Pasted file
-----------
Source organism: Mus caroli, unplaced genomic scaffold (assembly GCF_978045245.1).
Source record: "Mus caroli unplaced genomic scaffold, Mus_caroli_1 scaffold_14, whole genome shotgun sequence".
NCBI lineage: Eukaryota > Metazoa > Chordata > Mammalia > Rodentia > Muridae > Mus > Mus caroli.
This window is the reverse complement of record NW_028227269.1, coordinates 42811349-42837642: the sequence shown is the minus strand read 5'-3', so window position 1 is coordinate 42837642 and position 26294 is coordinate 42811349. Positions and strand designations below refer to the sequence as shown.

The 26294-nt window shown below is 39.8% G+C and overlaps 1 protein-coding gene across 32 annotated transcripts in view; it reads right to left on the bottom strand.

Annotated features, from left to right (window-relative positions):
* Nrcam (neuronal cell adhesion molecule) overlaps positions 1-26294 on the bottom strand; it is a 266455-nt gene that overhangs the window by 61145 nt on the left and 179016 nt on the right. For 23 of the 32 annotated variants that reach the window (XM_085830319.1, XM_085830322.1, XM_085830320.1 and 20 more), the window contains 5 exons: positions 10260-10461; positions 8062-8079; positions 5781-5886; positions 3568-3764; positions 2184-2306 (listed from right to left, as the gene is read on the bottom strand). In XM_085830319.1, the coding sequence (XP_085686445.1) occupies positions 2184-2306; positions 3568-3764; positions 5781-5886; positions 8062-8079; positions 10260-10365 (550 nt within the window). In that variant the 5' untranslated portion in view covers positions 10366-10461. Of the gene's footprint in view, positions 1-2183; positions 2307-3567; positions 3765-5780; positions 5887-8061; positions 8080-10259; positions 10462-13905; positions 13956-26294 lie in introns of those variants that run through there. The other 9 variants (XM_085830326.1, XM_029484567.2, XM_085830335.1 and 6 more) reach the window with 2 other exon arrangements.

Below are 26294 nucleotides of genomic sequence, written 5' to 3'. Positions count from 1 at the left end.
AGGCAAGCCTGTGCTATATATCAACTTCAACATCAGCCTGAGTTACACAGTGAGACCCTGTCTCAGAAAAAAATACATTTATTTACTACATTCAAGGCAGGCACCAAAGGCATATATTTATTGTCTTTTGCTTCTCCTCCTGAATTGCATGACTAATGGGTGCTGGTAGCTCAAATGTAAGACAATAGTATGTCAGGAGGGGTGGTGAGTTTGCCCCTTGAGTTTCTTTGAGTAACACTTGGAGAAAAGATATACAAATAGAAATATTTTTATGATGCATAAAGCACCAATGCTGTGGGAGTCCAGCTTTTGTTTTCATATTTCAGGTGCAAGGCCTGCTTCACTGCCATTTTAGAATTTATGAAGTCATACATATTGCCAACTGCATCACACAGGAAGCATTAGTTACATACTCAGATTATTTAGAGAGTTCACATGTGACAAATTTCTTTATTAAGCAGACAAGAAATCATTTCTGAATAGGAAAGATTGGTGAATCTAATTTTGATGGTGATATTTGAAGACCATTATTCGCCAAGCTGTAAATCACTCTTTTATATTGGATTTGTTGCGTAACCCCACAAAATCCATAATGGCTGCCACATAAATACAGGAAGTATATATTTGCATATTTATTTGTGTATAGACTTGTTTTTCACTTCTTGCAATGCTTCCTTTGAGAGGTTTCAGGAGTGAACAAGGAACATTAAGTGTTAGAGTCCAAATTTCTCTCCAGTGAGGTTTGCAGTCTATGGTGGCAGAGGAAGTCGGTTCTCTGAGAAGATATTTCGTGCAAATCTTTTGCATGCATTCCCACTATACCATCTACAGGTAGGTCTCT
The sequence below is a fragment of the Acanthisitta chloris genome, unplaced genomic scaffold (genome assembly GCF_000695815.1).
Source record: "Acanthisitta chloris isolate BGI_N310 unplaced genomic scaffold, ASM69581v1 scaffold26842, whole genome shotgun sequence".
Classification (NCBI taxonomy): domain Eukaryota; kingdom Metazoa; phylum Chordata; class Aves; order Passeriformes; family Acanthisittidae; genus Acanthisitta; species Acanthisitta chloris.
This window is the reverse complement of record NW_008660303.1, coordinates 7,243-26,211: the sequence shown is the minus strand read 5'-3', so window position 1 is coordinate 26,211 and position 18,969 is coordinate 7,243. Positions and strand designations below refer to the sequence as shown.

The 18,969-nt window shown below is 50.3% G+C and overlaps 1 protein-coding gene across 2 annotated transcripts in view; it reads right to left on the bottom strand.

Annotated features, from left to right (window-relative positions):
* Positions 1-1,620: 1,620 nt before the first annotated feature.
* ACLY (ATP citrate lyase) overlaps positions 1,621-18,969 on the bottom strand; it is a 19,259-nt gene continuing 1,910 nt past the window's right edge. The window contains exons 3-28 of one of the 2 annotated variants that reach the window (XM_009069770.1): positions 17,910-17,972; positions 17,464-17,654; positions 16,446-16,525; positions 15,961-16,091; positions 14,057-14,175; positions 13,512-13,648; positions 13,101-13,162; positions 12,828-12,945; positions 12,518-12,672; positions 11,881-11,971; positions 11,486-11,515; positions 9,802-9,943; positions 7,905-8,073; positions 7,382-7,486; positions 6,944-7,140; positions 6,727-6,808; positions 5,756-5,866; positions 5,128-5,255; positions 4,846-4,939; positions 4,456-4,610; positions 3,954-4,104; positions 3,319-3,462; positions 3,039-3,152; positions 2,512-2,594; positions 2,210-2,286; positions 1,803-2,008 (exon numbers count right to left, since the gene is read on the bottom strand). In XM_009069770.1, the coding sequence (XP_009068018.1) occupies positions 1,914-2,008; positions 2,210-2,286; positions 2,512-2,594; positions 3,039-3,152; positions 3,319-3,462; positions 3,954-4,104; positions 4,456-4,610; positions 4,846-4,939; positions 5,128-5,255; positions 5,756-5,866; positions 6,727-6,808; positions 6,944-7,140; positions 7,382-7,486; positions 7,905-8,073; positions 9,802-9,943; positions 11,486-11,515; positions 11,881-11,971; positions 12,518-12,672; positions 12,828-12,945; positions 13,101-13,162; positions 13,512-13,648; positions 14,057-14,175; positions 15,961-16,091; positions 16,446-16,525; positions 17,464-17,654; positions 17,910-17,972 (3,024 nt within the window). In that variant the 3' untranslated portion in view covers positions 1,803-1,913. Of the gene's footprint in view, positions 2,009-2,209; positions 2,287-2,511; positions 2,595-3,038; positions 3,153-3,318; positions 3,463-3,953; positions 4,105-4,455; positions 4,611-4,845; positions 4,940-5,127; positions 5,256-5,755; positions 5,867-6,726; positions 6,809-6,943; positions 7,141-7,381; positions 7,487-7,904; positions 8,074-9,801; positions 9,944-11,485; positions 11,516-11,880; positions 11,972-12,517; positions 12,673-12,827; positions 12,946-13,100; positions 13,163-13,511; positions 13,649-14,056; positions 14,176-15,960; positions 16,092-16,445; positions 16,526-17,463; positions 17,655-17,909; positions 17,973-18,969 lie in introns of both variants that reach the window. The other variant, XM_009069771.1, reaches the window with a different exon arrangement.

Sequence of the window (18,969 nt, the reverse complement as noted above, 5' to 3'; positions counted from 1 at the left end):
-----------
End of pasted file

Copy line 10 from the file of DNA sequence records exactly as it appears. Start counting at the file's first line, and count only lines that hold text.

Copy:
The sequence below is a fragment of the Acanthisitta chloris genome, unplaced genomic scaffold (genome assembly GCF_000695815.1).